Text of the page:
From Liebherr-Werk Nenzing is the HS 8130 HD cycle crawler crane. The new duty cycle crawler crane is the successor of the HS 885 HD and is designed for deep foundation and material handling tasks. It was launched earlier this year at a customer event at its factory in Nenzing. The heavy duty crawler has an operating weight of 115 tonnes and can be transported with the railings, walkways and pedestals fully assembled on the upper carriage. It has a low transport weight of 50 tonnes and the transport width of the basic machine is 3.5 m. The model is fitted with two hydraulic free-fall winches offering 35 tonnes of line pull each. It is powered by a Liebherr V8 diesel engine complying with the European emission standards and the US Tier 4 Final. It also has optional automatic engine stop.
From Terex is the new Boom Booster kit for the 650 tonne capacity Superlift 3800. It follows on from the original Boom Booster for the much larger CC 8800-1 model, announced in IC January 2014 news, page 7 and featured in IC April 2014. It is a kit to make a wider boom that increases lift capacity and height, making the crane more cost-effective, the manufacturer said. The system increases the main boom’s stiffness, raising the crane’s lifting capacity by as much as 30 %, Terex Cranes told IC. Maximum hook height is 174 m and capacity is 80 tonnes. The increase puts the 3800 in the 750 tonne class, Terex said. It allows erection of wind turbines to 140 m tall or more.
Kits for the Superlift 3800 are available with new cranes or for retrofit to existing units. They are either 24 or 84 metres long, assembled from up to seven new larger lattice boom sections in 12 m lengths. The new boom sections are 3.5 m wide for easy transport. This is helped by the fact that two boom sections can be transported inside the Boom Booster kit to save one truck load. (For more information see http://bit.ly/1LkbJUE).
The latest model offered by Lampson International is the Lampson Millennium 4100. “Due to increased line pull, hydraulic hoist, Tier 3/4i Cummins engines and no free fall capabilities, our cranes are able to work on job sites where others cannot,” Lampson says.
“We have also found that once we started working on the design and remanufacture efforts, we realized that we could rent these cranes to our customers for a fraction of the price that they could buy a new one. They have been a great machine for us and our customers love them. In addition to the Lampson Millennium, we have added the Lampson Transi-Lift LTL-3000 to our fleet. It is designed to lift in environments where there is very little space. It has a computerised operating system, hydraulic hoists, a 3,000 ton capacity front crawler and 400 feet of Lampson pin together main boom. In addition, this crane is also tested to JIS (Japanese Industrial Standards), EN 13000 and US safety standards, making it available for work anywhere in the world. It has a small footprint and pick and swing manoeuvre under load abilities.”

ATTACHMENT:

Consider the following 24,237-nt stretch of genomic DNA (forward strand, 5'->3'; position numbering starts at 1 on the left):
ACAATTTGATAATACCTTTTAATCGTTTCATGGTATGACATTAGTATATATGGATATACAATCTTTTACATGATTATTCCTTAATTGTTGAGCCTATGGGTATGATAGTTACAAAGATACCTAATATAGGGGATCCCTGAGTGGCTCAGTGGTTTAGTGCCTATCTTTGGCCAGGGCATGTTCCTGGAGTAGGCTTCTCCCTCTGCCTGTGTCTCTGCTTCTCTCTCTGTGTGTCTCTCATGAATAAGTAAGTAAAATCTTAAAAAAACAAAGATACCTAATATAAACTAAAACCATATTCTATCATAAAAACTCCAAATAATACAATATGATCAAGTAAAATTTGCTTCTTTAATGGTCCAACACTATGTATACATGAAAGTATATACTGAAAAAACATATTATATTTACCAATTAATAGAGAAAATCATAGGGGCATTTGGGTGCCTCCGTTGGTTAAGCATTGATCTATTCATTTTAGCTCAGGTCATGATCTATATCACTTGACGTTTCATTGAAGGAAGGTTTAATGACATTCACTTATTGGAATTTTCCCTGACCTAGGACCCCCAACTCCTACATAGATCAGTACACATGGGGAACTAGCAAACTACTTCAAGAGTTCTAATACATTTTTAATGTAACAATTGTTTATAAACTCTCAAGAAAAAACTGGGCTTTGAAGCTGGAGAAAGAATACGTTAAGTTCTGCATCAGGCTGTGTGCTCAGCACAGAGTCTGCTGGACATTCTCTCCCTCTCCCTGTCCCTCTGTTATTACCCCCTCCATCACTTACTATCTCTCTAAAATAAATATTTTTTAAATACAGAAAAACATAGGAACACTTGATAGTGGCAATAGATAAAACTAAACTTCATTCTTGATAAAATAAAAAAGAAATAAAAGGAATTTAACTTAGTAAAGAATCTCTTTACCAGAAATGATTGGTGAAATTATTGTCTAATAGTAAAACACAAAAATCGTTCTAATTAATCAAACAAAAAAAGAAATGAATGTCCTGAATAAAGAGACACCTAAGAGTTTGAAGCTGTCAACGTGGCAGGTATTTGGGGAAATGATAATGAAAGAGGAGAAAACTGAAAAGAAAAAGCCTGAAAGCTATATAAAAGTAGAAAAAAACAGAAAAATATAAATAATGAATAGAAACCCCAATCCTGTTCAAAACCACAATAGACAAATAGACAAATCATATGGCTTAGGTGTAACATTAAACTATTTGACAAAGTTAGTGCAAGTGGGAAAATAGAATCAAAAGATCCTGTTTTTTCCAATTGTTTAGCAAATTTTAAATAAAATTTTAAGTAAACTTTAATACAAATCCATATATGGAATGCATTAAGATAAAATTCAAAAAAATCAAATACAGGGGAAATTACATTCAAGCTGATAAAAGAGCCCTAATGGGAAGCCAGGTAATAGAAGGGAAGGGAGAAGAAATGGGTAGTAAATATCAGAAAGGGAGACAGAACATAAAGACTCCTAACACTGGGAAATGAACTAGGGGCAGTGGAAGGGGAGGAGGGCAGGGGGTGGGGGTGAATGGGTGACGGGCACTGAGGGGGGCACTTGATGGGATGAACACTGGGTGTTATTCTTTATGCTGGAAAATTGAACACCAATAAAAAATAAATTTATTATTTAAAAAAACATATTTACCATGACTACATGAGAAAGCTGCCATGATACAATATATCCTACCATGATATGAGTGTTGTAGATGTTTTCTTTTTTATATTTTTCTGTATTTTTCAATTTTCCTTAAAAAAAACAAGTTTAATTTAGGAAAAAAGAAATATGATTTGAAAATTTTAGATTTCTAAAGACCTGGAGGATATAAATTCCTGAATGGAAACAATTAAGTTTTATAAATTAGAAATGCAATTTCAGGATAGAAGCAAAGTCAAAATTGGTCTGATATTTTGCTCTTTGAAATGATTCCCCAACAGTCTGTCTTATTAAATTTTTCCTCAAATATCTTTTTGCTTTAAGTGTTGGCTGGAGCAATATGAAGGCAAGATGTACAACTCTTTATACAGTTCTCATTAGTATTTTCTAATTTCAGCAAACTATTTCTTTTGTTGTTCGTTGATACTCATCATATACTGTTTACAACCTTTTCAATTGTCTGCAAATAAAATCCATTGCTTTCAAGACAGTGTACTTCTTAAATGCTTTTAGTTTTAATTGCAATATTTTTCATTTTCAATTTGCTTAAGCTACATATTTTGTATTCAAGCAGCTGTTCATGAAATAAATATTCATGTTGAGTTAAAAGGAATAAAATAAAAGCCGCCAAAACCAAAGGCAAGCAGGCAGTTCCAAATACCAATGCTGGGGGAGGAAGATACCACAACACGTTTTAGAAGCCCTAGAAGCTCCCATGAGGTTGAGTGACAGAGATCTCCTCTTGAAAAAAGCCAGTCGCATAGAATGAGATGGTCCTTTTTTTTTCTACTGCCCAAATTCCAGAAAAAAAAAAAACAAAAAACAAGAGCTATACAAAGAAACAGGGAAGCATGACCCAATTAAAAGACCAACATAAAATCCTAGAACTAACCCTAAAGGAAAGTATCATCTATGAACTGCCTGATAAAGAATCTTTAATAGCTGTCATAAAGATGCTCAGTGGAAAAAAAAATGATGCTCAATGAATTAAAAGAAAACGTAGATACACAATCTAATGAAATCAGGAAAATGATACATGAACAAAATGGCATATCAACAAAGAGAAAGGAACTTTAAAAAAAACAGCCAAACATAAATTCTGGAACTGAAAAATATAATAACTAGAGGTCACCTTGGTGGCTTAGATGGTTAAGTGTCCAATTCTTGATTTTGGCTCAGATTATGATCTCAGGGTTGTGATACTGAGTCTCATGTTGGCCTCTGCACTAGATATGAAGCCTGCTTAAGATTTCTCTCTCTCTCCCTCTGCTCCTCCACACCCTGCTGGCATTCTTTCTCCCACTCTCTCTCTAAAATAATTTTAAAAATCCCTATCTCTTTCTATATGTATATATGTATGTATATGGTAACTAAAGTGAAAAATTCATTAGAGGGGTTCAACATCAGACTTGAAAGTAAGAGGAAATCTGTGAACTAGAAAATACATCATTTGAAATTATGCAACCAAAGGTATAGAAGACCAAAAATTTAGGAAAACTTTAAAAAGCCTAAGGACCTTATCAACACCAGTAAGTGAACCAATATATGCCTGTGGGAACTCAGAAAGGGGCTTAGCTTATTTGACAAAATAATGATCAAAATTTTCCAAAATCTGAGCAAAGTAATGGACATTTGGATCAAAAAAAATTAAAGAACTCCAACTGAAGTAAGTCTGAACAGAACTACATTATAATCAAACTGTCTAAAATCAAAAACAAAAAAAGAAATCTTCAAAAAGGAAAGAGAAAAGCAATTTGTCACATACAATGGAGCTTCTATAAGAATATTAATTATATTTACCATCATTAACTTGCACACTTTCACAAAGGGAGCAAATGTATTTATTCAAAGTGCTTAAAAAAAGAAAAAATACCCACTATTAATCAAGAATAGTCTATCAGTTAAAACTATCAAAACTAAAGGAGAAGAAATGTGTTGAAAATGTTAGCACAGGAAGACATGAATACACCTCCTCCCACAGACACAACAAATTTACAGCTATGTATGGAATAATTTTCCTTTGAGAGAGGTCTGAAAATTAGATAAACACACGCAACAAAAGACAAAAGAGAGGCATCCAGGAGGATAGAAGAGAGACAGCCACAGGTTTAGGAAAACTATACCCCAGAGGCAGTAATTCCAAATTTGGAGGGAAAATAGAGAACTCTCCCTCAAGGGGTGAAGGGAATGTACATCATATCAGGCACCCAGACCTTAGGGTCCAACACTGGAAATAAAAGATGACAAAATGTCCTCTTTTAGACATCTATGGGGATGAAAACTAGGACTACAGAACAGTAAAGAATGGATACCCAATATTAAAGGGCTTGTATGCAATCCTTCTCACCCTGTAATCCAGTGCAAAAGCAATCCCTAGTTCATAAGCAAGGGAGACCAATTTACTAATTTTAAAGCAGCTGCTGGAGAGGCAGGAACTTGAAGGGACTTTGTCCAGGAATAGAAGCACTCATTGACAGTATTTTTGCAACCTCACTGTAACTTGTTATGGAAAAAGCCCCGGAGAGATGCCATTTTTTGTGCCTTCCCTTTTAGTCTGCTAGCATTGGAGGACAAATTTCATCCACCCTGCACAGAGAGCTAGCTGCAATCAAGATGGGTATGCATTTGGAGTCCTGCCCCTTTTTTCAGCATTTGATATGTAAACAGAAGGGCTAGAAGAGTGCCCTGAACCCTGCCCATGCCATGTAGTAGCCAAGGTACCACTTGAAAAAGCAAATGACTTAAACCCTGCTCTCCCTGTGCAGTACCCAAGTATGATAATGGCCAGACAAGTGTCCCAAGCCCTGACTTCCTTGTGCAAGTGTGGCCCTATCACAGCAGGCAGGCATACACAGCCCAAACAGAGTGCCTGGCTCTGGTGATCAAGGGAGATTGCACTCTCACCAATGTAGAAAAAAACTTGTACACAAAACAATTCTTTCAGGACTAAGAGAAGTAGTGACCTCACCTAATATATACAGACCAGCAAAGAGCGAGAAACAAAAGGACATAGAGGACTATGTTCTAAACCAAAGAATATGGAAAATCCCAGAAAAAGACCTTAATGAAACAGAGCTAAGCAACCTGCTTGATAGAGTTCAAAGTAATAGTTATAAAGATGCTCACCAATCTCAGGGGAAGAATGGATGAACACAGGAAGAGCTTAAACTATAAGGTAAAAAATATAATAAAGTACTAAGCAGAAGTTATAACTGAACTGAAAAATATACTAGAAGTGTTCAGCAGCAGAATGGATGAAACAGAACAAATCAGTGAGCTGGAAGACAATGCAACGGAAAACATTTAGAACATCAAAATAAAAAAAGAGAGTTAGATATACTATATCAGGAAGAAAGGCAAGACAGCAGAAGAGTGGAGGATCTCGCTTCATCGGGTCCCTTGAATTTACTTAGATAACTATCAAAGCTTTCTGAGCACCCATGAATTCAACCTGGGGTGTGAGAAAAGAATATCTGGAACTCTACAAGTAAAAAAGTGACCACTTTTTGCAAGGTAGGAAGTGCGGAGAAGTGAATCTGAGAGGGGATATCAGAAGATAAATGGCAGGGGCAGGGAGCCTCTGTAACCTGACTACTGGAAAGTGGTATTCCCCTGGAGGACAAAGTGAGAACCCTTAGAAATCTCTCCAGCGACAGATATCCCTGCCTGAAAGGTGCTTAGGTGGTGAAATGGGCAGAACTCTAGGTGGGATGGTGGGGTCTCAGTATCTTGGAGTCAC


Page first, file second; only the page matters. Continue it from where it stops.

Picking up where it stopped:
From Sennebogen is the new 640 HD. The 40 tonne capacity model has been added to the E-Series. It has a 186 kW CAT diesel engine and a safe working load up to 40 tonnes. The 640 HD has a multi-circuit hydraulic system and a strong slewing drive making it suitable for civil engineering work, the manufacturer says. When fitted with rope grapple or drag-line bucket, the 640 HD is also suitable for hydraulic engineering and mining applications. The crawler has two 12 tonne free fall winches, a maximum boom length of 41.1 m and auxiliary jib and fly boom as options.
For ease of transport between sites, the 640 HD has compact dimensions and easy ballast system. With the crawler undercarriage telescoped in, the machine has a width of just 3.0 m. “With an uppercarriage length of 6.62 m, the 640 HD can be transported easily and cost-effectively via flat-bed trailer,” the manufacturer says. “The total weight with lower boom section is just 38.7 tonnes, which can be further reduced to 30.5 tonnes.”
In addition, the 640 HD has a Maxcab comfort cab, numerous headlights and cameras, and the SENCON diagnostic and control system. As an option, the cab can be designed for 15 degree inclination or 2.70 m elevation.
The latest crawler model from Chinese manufacturer Zoomlion is the 100 tonne capacity ZCC1100H. It has free-fall facility with load braking process control. Yiping Gao, Zoomlion Crawler Cranes Branch general manager and chief designer, says, “The ZCC1100H has been developed for the American Market complying with North American standards. It is multi-functional to satisfy applications, either of hoisting requirements or the piling and foundation constructions.”
The ZCC1100H has ANSI certification by TUV. Focus has also been made on transport requirements, as Yiping Gao explains, “The main machine of ZCC1100H can be dismantled to comply with the toughest restrictions regarding transportation dimension and weight. Meanwhile, it can also be delivered as whole in order to cut transportation cost. In addition, the ZCC1100H has a self-assembly function. Its travelling tracks can be quickly dismantled from the main machine for transportation separately.”
For crane management, GPS and GPRS systems will be applied to Zoomlion crawlers, Gao adds. The devices will connect the crane control system with CAN bus to transfer working data for crane managers and users. Zoomlion has also developed a new generation of small-tonnage ZCC-H series. They can be used for traditional lifting, municipal construction and infrastructure projects, the manufacturer says.
At the top end of the capacity scale, the demand for crawler cranes is increasing. John Kennedy, at Manitowoc explains why, “Global demand continues to increase for cranes above 1,000 tonnes. Driving this demand is power plant construction and upgrades, petrochemical, off shore fabrication yards, and stadium construction. Optimised jobsite space utilisation, efficient transport, footprint and intelligent counterweight systems are typical job site demand on this class of crane. The parts are larger and heavier and the reason is, to avoid assembly at height for safety and less time. Also repowering of existing power plants and offshore projects need compact cranes with capacity over 1,000 tonnes.
Scott Knight, Link-Belt product manager, lattice and telescopic crawler cranes, adds, “Heavy-lift crawler cranes are generally used for very specific applications such as bridge or refinery work where very heavy lifting is required and extended radiuses are required due to congestion.”
Yiping Gao adds, “The 1,000 tonne class crawler crane mainly applies to hoisting vessel of petrochemical engineering sector, wind power installation under 5 MW, 100 million KW thermal constructions, heavy component hoisting of nuclear power construction, large-scale sports stadium construction and so on.”
Although most manufacturers are keeping quiet about what new developments they have on the horizon, many are hinting at new models and upgrades. Only time will tell if these new models are at the higher or lower end of the capacity scale. Many will be revealed as the Bauma exhibition in Germany in April 2016.